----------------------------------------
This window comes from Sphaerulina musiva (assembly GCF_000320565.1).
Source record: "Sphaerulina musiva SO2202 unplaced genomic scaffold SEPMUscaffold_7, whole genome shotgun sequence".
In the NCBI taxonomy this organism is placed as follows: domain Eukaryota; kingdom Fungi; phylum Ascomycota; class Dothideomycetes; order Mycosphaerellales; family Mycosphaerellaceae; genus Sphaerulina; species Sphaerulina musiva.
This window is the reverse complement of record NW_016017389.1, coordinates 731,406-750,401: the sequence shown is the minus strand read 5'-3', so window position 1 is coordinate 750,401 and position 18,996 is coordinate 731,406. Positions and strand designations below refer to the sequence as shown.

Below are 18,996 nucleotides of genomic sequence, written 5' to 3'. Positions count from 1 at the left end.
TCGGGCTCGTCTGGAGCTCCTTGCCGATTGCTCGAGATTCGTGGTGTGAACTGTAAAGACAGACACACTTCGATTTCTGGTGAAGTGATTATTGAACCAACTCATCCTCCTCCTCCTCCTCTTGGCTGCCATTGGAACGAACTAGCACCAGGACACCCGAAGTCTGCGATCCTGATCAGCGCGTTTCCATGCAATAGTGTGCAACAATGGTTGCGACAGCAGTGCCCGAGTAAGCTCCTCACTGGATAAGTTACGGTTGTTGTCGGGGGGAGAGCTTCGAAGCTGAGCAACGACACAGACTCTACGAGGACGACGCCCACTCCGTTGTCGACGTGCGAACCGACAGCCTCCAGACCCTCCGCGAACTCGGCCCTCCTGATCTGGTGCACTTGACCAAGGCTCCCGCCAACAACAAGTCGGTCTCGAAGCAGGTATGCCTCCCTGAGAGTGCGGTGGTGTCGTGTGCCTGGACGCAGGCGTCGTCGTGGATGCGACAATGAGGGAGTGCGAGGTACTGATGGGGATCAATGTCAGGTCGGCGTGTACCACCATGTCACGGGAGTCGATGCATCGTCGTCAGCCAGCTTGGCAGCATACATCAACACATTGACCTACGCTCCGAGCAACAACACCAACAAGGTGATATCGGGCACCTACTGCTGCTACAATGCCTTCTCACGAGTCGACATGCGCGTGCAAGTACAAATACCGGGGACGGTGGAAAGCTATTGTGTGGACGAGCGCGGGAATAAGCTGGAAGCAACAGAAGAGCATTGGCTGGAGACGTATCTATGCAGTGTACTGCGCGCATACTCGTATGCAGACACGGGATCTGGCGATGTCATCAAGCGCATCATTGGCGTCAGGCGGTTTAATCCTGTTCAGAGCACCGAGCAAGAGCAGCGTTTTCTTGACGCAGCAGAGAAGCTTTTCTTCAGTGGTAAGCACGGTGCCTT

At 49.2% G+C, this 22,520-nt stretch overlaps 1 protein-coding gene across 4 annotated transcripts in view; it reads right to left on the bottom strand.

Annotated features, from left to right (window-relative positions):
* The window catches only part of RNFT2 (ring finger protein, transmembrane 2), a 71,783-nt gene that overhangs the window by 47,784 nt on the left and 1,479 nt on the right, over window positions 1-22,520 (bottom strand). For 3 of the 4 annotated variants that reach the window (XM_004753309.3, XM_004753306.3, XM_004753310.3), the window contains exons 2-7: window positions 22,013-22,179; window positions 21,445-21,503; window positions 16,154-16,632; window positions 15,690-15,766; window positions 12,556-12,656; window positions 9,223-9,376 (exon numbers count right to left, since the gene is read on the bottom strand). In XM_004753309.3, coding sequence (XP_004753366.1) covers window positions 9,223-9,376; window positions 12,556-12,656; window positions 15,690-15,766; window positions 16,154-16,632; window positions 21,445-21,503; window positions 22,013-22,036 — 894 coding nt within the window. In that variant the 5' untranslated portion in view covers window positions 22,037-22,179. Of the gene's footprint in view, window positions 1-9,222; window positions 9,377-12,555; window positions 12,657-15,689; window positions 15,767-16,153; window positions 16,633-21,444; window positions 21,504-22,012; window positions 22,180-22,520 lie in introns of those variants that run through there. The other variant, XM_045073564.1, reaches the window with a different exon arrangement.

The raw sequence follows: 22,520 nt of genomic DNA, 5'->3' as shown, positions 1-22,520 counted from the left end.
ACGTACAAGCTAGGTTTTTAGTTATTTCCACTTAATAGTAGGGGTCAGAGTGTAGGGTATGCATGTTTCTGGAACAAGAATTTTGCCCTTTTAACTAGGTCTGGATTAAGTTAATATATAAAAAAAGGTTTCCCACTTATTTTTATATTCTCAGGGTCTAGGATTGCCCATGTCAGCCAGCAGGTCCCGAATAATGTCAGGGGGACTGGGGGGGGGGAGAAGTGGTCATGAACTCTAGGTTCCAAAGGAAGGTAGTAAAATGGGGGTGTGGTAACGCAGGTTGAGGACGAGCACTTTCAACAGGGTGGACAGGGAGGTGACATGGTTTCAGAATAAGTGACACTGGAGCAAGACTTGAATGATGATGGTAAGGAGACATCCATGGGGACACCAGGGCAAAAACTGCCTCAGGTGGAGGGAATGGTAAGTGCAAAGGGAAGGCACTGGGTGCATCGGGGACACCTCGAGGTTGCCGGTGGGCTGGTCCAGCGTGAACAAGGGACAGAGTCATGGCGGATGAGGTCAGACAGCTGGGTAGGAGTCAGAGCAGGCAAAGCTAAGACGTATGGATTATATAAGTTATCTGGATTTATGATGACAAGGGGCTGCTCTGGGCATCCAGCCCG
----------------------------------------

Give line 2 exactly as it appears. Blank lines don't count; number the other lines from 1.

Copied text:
Source record: "Sphaerulina musiva SO2202 unplaced genomic scaffold SEPMUscaffold_7, whole genome shotgun sequence".